cutting themselves and rubbing in ash when in a period of mourning
after an individual had died. It was a sign of respect for the dead
and a symbol of respect and reverence and a sense of profound loss
for the newly departed; and it is surmised that the ash that was
rubbed into the self-inflicted wounds came from the actual funeral
pyres that were used to cremate the bodies. In essence, people were
literally carrying with them a reminder of the recently deceased in
the form of tattoos created by ash being rubbed into shallow wounds
cut or slashed into the body, usually the forearms. This rite would
have been part of a culturally accepted process of grieving.
The sanctions prescribed in Leviticus against mourning the dead
mark a significant change in peoples belief system about an
afterlife. Once it is established within the Christian church that
life does not end with death; but is the beginning of a new and
perhaps better afterlife; literally in God's Heaven, then there is
no purpose in mourning the death of an individual who is a
"believer". In the Christian belief system, that individual is not
dead, but in Heaven and it is presumed that all believers in
Christianity will ultimately be united. The death or passing of an
individual from the mortal or worldly plane becomes not a source of
mourning but rather a source of rejoicing for believers in the
For those individuals who claim to follow Scripture to the
letter, it is interesting to note that other passages in Leviticus
proscribe individuals from cutting their hair or trimming their
beards, wearing clothes that are made of a mix of textiles and
growing certain crops beside each other; ie, the "mingling" of seed.
It is safe to assume that the practice of shaving would have been a
heinous violation of Leviticus.
At the same time it must be said that Leviticus contains the
seeds of laws and statutes, that if followed, are the basis of a
fair and just community. Here is one translation of Leviticus that
is worth reading in its entirety.
Religious Tattoo design ideas at Tattoo Johnny
POPULAR TATTOO DESIGNS AMONG CHRISTIANS
Despite the opposition that young tattooed Christians faced from
parents and ministers, it seems that their diligence has paid off.
No longer are tattoos so widely viewed as evil, pagan proofs. As a
matter of fact, Christians today have several logical justifications
for their tattoos.
Christians claim a freedom from the words of Leviticus based
on the freedom from the Law that came through Christ's atonement
of our sins. This is a fact mentioned by the apostle Paul
numerous times throughout the New Testament.
In a humorous line found on the website of the Christian
Tattoo Association said: "You shall not…tattoo any marks on
you…" obviously means don't do it yourself, see a professional.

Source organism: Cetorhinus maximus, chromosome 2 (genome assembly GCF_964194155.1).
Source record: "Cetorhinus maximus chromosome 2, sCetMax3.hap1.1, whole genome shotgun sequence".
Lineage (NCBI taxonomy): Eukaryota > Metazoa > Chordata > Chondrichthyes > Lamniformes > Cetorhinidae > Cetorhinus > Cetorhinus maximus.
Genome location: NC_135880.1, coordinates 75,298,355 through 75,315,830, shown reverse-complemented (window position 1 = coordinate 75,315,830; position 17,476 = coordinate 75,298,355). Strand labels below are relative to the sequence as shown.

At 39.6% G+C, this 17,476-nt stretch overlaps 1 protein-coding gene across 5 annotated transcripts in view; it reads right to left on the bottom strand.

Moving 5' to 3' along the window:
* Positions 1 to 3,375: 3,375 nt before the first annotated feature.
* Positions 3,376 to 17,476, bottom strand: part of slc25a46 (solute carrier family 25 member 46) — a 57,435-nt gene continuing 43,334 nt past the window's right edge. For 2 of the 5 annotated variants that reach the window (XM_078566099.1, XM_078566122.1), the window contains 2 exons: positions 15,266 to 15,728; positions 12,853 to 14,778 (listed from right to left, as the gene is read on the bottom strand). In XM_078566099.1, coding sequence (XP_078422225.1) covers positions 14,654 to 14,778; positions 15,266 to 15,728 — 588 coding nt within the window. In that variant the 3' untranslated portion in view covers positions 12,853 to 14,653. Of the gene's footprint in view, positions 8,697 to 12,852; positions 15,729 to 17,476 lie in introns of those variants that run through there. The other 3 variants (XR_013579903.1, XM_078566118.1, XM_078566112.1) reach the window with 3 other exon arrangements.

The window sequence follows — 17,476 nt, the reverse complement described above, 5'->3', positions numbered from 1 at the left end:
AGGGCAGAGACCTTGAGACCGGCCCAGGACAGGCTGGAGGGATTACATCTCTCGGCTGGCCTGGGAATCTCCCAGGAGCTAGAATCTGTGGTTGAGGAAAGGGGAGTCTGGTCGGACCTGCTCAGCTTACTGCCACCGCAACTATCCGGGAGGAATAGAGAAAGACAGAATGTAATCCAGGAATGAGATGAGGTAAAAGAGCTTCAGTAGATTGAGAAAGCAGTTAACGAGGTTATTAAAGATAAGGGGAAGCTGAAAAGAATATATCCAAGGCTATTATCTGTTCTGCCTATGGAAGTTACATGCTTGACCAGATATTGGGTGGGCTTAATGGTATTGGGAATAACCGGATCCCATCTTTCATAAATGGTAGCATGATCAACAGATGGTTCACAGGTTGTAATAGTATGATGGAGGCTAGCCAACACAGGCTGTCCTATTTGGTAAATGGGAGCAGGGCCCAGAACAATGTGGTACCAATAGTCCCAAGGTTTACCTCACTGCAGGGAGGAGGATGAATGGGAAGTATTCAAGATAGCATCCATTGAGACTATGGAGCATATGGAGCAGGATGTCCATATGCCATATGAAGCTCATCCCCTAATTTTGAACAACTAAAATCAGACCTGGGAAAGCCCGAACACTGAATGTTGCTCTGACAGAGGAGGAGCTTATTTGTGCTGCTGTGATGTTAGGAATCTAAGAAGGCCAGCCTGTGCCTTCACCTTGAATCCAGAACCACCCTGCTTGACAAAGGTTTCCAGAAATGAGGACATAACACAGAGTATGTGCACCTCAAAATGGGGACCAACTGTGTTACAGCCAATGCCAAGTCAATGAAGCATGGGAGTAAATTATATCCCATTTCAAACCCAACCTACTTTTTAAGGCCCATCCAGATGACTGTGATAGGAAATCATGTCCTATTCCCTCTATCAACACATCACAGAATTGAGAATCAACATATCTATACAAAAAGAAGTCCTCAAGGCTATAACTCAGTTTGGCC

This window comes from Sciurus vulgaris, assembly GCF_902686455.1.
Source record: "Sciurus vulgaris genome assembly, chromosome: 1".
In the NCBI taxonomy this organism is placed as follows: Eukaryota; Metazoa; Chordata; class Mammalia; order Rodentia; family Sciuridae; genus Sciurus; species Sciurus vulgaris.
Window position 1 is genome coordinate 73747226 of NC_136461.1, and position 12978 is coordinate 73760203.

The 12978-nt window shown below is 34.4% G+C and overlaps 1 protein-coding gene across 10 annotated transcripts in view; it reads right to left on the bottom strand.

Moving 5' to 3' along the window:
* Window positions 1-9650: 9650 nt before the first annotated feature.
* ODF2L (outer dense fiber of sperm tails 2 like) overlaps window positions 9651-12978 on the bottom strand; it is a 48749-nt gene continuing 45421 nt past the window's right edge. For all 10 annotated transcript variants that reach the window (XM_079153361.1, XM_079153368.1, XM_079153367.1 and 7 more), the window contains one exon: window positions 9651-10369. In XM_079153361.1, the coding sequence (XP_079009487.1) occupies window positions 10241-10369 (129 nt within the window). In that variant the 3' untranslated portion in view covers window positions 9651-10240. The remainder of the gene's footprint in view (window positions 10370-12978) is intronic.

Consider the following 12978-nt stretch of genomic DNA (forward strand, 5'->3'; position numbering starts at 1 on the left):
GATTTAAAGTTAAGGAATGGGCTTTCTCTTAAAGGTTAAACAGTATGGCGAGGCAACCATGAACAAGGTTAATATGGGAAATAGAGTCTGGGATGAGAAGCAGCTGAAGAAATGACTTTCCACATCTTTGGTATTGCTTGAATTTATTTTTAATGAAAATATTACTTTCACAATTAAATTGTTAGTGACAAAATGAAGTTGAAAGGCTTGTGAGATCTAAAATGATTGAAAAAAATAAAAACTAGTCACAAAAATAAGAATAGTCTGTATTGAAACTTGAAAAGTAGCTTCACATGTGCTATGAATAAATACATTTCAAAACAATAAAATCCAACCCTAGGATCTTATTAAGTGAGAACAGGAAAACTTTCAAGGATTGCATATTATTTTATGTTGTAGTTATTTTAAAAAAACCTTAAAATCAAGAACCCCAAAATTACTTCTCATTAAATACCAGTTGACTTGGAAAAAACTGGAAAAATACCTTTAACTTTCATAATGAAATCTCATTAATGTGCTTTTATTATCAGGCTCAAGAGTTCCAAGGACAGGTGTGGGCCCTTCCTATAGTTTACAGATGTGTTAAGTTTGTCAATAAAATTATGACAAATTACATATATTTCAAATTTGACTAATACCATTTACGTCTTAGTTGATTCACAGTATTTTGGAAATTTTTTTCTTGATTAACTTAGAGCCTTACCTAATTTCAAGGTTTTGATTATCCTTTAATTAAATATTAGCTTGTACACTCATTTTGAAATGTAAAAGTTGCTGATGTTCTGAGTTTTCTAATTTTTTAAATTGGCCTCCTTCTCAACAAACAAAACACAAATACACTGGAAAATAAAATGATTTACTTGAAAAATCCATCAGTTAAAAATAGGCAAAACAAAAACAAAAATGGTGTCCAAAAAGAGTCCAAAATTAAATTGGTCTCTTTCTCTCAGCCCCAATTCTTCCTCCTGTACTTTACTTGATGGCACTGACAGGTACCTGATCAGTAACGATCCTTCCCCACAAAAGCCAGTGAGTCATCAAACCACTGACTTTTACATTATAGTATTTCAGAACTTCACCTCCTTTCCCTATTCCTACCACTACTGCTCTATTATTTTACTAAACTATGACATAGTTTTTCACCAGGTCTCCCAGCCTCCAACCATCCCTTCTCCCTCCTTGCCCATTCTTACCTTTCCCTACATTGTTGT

Another popular argument for Christian tattoo refers to the
mention that our bodies are the temples of God. If this is so, then
Christian tattoos are serving in place of stained glass windows and
Finally, supporters for Christian tattoo refer often to the Book
of Revelation to several references that could translate to Jesus
wearing marks like a tattoo, and us receiving the marks of our new
names, and the seal of God.
If you're looking for inspiration for a Christian inspired
tattoo design, here is a list of symbols that have played a big part
in the Christian faith.
The Cross: Available in several different designs and variation,
crosses have become a favorite among Christians with tattoo. In
addition, many of the separate denominations of Protestant
Christians have their own church emblem or seal which contains a
The Peacock: The peacock was used as an early symbol of the
resurrection by Christians in history. Each time the peacock sheds
his feathers, the new feathers far surpass the old ones in their
The Lily: This flower design often appears in connection with
the Easter season and has come to symbolize immortality and eternal
The Phoenix: This mythical bird, whose life cycle was a constant
series of fiery death and rebirth from the ashes, was also a popular
Christian sign for the resurrection.
Wheat Heads (generally three of them): This design represented the
Bread of Life.
The Pelican: This water bird became a symbol of atonement to early
Christians because it was believed that pelicans would draw blood
from their own breast in order to feed their young.
The Palm Leaf: While alluding to Jesus' greeting and worship upon
his arrival into Jerusalem for his final Passover, the Palm Leaf is
also a symbol of heavenly reward.
The Shepherd: Often drawn with the Shepherd carrying a lamb over his
shoulders, this image served as a reminder of Jesus' loving care as
our heavenly shepherd.
The Triquetra: Easier to understand when illustrated, this
geometrical design is composed of one continuous line that creates 3
equal arcs (each arc generally triangular in design) with was used
to explain eternity in a continuous form, and the indivisibility of
Nimbuses: Also known as halos, nimbuses are often used in